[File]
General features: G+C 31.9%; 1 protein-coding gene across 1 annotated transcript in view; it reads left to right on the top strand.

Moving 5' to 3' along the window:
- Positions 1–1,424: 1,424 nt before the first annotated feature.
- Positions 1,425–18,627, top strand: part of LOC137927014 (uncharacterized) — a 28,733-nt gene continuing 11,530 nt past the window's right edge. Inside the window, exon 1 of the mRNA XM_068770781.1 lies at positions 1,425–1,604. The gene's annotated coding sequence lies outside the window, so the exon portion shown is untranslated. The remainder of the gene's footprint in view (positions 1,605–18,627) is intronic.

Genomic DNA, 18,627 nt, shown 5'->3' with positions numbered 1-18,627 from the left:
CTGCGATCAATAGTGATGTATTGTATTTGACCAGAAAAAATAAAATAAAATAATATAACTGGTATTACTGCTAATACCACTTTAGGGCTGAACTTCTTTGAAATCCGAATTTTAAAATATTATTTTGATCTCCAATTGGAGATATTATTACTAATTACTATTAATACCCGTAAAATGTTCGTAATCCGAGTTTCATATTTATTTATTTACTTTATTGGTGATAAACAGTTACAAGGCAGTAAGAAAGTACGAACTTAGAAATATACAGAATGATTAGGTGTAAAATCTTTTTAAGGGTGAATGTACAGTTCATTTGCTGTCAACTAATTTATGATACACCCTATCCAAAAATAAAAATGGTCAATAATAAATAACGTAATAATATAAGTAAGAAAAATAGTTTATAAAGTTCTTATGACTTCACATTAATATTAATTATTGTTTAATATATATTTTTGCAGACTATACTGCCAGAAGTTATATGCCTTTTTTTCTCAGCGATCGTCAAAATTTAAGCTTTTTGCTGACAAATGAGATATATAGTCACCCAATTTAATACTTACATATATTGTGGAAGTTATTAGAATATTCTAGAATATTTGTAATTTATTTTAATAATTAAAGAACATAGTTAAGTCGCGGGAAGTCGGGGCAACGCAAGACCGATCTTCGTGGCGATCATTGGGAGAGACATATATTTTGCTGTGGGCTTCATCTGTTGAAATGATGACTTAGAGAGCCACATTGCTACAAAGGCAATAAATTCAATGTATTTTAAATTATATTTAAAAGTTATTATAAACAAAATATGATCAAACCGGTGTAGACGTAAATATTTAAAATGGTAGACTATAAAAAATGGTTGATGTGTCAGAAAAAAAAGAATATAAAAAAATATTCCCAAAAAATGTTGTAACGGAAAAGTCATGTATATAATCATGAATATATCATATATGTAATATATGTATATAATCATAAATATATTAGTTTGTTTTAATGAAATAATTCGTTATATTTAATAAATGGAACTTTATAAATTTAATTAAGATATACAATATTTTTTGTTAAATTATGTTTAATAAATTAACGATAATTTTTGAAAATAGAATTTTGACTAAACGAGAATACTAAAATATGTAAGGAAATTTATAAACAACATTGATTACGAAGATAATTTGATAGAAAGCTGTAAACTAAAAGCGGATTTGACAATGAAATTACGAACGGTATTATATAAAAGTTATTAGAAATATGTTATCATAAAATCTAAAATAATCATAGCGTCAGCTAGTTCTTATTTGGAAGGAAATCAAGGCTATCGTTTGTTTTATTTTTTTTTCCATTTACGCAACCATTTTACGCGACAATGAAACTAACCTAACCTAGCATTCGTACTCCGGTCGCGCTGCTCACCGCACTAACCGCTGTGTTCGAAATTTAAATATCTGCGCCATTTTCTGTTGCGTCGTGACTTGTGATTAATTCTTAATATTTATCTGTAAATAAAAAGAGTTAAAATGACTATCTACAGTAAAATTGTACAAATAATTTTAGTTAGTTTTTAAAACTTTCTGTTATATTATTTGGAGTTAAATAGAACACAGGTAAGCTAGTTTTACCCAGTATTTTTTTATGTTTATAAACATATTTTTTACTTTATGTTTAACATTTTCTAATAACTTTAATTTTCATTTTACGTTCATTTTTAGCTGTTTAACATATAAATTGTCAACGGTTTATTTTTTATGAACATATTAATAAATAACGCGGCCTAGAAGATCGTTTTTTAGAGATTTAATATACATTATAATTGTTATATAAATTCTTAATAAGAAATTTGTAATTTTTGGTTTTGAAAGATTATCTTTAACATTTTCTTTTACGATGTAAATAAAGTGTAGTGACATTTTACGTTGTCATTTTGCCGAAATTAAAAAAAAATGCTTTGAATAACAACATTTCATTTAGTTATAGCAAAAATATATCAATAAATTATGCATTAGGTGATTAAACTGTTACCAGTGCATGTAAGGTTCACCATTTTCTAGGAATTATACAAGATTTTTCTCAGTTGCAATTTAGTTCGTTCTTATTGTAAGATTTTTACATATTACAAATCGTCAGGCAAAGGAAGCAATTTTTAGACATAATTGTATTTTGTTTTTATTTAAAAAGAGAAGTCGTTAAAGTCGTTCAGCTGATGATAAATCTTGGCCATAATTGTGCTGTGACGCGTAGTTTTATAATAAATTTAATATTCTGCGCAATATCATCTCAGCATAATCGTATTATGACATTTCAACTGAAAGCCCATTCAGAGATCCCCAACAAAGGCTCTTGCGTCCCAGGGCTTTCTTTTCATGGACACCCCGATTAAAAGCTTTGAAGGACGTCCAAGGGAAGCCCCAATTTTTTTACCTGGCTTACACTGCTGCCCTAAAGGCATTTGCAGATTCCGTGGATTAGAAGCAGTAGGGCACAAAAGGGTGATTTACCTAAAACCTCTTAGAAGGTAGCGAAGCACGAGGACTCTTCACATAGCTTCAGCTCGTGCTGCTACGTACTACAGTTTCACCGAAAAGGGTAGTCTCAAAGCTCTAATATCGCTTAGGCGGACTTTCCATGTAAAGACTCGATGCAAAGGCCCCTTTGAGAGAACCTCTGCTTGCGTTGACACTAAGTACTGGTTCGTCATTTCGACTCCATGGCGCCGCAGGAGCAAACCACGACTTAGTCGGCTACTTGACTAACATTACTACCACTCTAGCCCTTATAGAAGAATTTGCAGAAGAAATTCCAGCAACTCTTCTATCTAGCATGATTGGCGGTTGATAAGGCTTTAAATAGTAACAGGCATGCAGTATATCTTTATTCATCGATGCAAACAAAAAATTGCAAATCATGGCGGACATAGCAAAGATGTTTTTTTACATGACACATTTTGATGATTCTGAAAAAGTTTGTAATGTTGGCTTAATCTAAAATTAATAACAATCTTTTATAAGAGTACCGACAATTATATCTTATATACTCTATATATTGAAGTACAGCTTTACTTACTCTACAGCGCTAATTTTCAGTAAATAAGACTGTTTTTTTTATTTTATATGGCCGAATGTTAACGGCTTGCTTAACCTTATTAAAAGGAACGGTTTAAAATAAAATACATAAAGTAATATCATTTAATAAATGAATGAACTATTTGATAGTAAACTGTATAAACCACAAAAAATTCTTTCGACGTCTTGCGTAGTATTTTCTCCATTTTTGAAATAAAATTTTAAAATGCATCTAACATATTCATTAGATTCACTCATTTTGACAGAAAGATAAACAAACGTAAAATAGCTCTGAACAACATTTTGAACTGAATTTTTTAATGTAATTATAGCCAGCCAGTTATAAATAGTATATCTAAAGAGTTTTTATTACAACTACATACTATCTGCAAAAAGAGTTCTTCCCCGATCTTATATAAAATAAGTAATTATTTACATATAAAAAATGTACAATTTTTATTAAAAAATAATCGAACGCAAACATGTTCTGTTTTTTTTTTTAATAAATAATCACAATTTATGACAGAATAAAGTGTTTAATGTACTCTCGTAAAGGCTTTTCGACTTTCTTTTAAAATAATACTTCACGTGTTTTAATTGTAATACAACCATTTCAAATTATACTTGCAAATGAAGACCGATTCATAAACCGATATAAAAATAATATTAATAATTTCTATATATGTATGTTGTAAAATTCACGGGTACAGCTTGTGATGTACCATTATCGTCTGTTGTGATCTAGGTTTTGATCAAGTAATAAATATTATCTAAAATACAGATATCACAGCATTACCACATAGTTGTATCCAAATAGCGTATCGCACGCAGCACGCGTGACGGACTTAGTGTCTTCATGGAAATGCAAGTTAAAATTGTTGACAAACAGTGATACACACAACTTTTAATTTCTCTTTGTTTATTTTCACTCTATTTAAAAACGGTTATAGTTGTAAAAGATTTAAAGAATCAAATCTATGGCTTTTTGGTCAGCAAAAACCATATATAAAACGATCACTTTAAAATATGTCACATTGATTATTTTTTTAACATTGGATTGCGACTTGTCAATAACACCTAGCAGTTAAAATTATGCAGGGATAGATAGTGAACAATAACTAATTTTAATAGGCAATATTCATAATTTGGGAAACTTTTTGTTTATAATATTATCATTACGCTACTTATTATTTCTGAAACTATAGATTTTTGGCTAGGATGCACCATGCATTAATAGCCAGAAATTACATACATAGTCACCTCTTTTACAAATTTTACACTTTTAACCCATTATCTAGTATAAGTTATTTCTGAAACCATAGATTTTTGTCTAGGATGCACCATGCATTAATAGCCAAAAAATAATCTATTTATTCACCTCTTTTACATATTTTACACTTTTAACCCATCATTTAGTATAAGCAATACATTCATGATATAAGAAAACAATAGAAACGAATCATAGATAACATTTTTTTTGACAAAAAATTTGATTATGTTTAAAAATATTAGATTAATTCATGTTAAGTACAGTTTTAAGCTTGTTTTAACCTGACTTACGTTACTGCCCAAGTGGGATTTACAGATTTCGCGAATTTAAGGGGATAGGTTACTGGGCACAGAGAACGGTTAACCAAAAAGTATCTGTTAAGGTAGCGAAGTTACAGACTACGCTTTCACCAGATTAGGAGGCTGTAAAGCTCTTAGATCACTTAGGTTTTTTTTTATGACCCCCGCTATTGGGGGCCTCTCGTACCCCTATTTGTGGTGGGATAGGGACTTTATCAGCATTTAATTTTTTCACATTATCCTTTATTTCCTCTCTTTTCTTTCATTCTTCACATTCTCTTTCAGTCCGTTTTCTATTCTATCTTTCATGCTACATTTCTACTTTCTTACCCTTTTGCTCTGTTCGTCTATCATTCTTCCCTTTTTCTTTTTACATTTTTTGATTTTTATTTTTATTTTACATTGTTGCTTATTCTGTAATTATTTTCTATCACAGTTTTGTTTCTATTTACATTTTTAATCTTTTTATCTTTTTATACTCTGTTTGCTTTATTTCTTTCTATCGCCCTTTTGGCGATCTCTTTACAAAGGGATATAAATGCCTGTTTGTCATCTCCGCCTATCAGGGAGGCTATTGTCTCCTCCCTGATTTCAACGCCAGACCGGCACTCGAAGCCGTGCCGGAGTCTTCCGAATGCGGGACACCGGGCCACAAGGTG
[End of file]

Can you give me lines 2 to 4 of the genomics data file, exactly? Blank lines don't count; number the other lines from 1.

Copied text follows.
Moving 5' to 3' along the window:
- Positions 1–1,424: 1,424 nt before the first annotated feature.
- Positions 1,425–18,627, top strand: part of LOC137927014 (uncharacterized) — a 28,733-nt gene continuing 11,530 nt past the window's right edge. Inside the window, exon 1 of the mRNA XM_068770781.1 lies at positions 1,425–1,604. The gene's annotated coding sequence lies outside the window, so the exon portion shown is untranslated. The remainder of the gene's footprint in view (positions 1,605–18,627) is intronic.